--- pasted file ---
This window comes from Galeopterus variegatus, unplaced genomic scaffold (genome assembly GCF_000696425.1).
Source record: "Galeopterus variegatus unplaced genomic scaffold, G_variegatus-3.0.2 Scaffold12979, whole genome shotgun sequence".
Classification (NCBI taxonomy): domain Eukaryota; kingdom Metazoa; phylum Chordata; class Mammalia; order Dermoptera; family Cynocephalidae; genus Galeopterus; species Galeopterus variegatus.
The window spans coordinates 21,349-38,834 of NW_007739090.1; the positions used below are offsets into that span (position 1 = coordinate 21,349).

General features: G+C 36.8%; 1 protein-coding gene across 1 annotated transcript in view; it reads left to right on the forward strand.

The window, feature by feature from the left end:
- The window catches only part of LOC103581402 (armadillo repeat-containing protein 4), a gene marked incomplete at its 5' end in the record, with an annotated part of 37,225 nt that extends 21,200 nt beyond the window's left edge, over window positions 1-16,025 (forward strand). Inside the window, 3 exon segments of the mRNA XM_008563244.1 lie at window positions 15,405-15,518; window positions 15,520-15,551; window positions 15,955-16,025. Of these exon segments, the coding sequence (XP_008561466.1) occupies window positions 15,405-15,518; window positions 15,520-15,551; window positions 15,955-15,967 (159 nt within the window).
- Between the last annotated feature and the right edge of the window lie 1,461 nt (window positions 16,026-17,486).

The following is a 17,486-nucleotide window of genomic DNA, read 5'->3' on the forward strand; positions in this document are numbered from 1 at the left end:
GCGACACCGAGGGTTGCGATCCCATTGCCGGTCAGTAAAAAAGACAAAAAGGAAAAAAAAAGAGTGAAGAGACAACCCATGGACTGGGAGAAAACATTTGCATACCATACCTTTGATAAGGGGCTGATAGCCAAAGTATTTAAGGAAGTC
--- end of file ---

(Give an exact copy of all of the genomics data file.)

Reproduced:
This window comes from Galeopterus variegatus, unplaced genomic scaffold (genome assembly GCF_000696425.1).
Source record: "Galeopterus variegatus unplaced genomic scaffold, G_variegatus-3.0.2 Scaffold12979, whole genome shotgun sequence".
Classification (NCBI taxonomy): domain Eukaryota; kingdom Metazoa; phylum Chordata; class Mammalia; order Dermoptera; family Cynocephalidae; genus Galeopterus; species Galeopterus variegatus.
The window spans coordinates 21,349-38,834 of NW_007739090.1; the positions used below are offsets into that span (position 1 = coordinate 21,349).

General features: G+C 36.8%; 1 protein-coding gene across 1 annotated transcript in view; it reads left to right on the forward strand.

The window, feature by feature from the left end:
- The window catches only part of LOC103581402 (armadillo repeat-containing protein 4), a gene marked incomplete at its 5' end in the record, with an annotated part of 37,225 nt that extends 21,200 nt beyond the window's left edge, over window positions 1-16,025 (forward strand). Inside the window, 3 exon segments of the mRNA XM_008563244.1 lie at window positions 15,405-15,518; window positions 15,520-15,551; window positions 15,955-16,025. Of these exon segments, the coding sequence (XP_008561466.1) occupies window positions 15,405-15,518; window positions 15,520-15,551; window positions 15,955-15,967 (159 nt within the window).
- Between the last annotated feature and the right edge of the window lie 1,461 nt (window positions 16,026-17,486).

The following is a 17,486-nucleotide window of genomic DNA, read 5'->3' on the forward strand; positions in this document are numbered from 1 at the left end:
GCGACACCGAGGGTTGCGATCCCATTGCCGGTCAGTAAAAAAGACAAAAAGGAAAAAAAAAGAGTGAAGAGACAACCCATGGACTGGGAGAAAACATTTGCATACCATACCTTTGATAAGGGGCTGATAGCCAAAGTATTTAAGGAAGTC